Rounding out the Tibet-related updates for today we have a new post from the International Campaign for Tibet, which has the latest on the Ngaba situation. It sounds like Kirti Monastery has been identified by Beijing as a consistent source of trouble, which means it’s going to have to be ‘corrected,’ one way or another:
According to new information received by ICT, monks have been leaving Kirti monastery in recent months due to the presence of troops blockading the monastery, the risks of disappearance, torture and detention due to the security crackdown combined with a patriotic education campaign that is making religious practice difficult or impossible. According to some reports, as many as several hundred monks may have left Kirti, and at least 300 have been taken away by the authorities for what the Chinese government is characterizing as “legal education.” A number of monks have also been expelled from the monastery, with their rooms closed down, according to exile sources in contact with people in the area.
A Tibetan from the eastern Tibetan area of Amdo in contact with monks from the area said: “Kirti monastery has long been one of the largest and most influential monasteries in the region, and Tibetans there have a strong sense of their national identity. Tibetans fear that Chinese authorities are now seeking to weaken Kirti significantly through this systematic campaign against it and against the monks.”
Exiled Kirti monks who are in contact with local people in Ngaba said: “These days there are two big army tents pitched outside the north wall of the monastery, two each on either side of the east and west entrances to the complex, three more at the great stupa west of the monastery, and four at the main (south) entrance of the complex. The monastery’s new 25 room meeting hall inside the complex is occupied by soldiers and police, and all vacant dormitory buildings in the rest of the compound are also being occupied by soldiers, police and officials.”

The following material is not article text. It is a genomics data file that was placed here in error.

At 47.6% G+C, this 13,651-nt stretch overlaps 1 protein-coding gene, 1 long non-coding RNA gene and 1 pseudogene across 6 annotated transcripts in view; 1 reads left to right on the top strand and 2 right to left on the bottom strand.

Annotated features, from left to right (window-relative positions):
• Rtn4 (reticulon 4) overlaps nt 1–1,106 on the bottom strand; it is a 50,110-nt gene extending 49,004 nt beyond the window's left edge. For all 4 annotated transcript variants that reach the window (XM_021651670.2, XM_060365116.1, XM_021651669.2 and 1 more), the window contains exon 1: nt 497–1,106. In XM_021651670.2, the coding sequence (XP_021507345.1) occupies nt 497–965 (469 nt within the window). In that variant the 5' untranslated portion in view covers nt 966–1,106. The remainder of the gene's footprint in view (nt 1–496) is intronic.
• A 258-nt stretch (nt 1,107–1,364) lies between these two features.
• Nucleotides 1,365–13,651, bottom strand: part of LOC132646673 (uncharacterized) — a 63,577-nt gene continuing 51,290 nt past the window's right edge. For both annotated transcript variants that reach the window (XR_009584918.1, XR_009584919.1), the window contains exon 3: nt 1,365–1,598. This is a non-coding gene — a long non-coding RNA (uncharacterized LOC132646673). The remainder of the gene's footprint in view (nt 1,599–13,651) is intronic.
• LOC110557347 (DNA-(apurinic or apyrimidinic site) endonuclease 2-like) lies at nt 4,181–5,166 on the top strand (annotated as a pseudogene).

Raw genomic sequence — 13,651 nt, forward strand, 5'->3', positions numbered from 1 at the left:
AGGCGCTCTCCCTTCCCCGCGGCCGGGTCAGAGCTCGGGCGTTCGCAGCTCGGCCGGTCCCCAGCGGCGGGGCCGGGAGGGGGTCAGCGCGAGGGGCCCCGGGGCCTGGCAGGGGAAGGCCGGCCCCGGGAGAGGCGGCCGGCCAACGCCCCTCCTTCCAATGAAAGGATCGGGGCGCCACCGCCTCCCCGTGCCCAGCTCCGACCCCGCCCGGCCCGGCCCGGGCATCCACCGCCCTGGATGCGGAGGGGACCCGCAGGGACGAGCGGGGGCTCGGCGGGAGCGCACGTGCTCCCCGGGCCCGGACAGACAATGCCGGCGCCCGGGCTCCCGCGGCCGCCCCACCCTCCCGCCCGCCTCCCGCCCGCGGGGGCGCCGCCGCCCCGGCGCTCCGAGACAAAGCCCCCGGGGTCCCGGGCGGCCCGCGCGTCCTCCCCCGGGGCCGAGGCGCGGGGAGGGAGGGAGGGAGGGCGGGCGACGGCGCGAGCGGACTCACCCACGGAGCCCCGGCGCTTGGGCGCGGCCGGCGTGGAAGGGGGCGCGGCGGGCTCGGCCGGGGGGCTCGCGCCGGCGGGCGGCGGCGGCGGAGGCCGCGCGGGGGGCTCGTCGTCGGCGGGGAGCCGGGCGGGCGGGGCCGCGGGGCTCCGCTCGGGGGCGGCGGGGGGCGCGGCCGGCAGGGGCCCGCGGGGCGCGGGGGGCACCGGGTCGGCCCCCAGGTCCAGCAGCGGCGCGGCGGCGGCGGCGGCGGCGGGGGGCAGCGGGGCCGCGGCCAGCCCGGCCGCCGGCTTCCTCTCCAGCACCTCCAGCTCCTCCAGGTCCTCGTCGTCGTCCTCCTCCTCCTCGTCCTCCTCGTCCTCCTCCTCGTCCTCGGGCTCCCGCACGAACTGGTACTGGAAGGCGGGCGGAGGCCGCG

In a significant indication that the Chinese government feels unrestrained by relevant articles of international law which protect the right of liberty and security of a person, it rebuffed a strongly worded appeal by the UN Working Group on Enforced or Involuntary Disappearances issued in Geneva on June 8 “to disclose the fate and whereabouts of all those who have been subject to enforced disappearances in China, including a group of Tibetan monks whose fate or whereabouts still remain unknown.”
Chinese Foreign Ministry spokesman Hong Lei responding to a foreign journalist’s question in Beijing on June 9 said there had been no “enforced disappearances” at Kirti monastery. He said local authorities had taken some monks for “legal education.”
Imagine a world in which Hong Lei wasn’t lying: apparently the government just randomly drops in on remote monasteries and starts teaching the monks about the law? It’s pretty much the Monty Python Spanish Inquisition sketch, but apparently with boring legal lectures instead of comfortable chairs.
On a more serious note, though, this is a bald-faced attempt to destroy a source of Tibetan culture and pride. Which makes it… just about par for the course from Beijing these days.